[0044] Various properties of the core are selected or inputted as various model parameters. As described herein, "properties" of the core or "parameters" include any data or information used to construct the model, and/or information received from simulation outputs. Such parameters include, for example, geometric properties and material parameter data providing information relative to formation characteristics such as formation rock properties, other formation material properties and properties of fluid in the formation.

[0045] Geometric data related to the drill string and the core is input to generate representations of the geometry of the core. Exemplary geometric parameters include length, diameter and depth. In one embodiment, the modeled core is assumed to have a cylindrical shape, having a diameter that is much smaller than its height, although any shape could be used.

[0046] An exemplary model is generated using the finite element method. In one embodiment, multiple elements are generated from the geometric data that correspond to the shape or geometry of different portions of the core geometry. In one embodiment, the core or a portion thereof is modeled as a three-dimensional model using finite three dimensional elements.

[0047] The model is not limited to the embodiments described herein, as any mathematical model that permits prediction of pressure conditions in a simulated core may be used. In one embodiment, the model may be a mathematical/analytical model instead of a numerical model. In other embodiments, a simplified numerical model may be used, such as a two-dimensional or one-dimensional model. For example, the model may be a simplified one-dimensional diffusion model that simulates a central profile along the core's radius. Such a simplified model may be desirable as it can be solved faster, thereby allowing for a larger number of iterations or a quicker result.

[0048] Material parameters are also estimated or selected for the core. The material parameters may be based on measurements taken downhole in the current borehole in which the core is to be removed, taken from previous measurements or otherwise assumed or estimated based on knowledge of the formation. For example, the system 10 may be used to take various measurements to determine formation parameters such as permeability that can be used to generate the model. [0049] In one embodiment, the material parameters include fluid parameters and/or formation rock parameters. Exemplary parameters include permeability, porosity, fluid density and viscosity, and rock strength.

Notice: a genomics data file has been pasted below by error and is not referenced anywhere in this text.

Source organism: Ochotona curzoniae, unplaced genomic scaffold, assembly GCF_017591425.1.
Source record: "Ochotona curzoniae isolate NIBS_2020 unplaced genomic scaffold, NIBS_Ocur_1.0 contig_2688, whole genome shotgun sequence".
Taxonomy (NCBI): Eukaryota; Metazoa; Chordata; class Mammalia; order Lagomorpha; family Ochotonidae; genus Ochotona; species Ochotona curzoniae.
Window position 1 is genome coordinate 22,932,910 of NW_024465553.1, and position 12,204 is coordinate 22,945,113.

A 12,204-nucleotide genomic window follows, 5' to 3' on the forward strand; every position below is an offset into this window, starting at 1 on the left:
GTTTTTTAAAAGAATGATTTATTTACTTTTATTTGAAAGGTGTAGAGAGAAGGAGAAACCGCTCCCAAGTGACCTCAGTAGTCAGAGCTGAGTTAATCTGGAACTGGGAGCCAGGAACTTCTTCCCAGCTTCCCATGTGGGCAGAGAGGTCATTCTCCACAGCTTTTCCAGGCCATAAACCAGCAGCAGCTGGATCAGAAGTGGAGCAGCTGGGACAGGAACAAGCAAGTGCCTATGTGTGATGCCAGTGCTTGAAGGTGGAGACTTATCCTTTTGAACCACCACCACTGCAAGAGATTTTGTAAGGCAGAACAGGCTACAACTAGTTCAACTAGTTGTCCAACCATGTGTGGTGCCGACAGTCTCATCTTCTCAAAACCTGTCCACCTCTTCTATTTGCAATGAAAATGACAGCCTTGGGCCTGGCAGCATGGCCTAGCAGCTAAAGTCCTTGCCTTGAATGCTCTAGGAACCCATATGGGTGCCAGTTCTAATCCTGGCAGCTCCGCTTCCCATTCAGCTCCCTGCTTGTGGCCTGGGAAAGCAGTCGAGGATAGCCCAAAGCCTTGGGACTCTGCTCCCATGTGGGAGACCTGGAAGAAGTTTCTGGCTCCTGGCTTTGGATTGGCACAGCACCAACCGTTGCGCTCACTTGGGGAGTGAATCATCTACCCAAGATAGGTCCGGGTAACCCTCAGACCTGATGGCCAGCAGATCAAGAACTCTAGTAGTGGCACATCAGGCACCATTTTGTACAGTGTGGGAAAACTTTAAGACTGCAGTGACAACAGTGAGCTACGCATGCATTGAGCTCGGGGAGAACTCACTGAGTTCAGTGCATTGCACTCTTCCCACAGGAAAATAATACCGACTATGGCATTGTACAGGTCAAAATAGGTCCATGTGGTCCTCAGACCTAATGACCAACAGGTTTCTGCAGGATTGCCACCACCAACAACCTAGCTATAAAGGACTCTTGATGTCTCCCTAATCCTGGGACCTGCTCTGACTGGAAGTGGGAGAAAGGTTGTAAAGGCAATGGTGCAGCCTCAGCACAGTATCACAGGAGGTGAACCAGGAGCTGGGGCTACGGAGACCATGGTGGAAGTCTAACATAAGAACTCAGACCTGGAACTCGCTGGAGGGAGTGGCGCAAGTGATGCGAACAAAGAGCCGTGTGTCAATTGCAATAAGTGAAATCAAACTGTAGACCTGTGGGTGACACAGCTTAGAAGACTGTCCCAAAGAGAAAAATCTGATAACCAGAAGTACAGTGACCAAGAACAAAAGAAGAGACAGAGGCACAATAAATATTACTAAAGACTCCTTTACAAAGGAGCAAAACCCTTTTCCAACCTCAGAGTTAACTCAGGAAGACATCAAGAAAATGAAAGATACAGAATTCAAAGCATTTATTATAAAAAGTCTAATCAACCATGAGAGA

[0050] An exemplary model 50 of a core is shown in FIGS. 4 and 5. The model 50 is an axisymmetric finite-element model of a core that contains a pore fluid. As shown in FIG. 4, the model is symmetric about a symmetry axis 52 corresponding to a central axis of a coring tool. The model is subjected to boundary conditions 54 such as stress boundary conditions based on formation pore pressure and stress from the mud column.

[0051] FIG. 5 shows the upper part of an exemplary pore pressure distribution in the core, calculated by the model 50 after tripping. As shown, the pore pressure in a mid- horizontal region of the core decreases radially from the center of the core toward the boundaries of the core. In this example, the pore pressure is color coded from red (indicating higher values) to blue (indicating lower values).

[0052] One or more of the inputted parameters are assigned an associated uncertainty. The associated uncertainty may be a single value or uncertainty range or may include multiple uncertainty values or ranges. For example, a parameter value is associated with a first uncertainty range (e.g., the first standard deviation) and may also be associated with a second uncertainty range (e.g., the second standard deviation) and any number of additional uncertainty ranges. Having a multiple of uncertainty ranges is useful, e.g., for evaluating different scenarios or conditions that can have different effects on the accuracy of sensor data.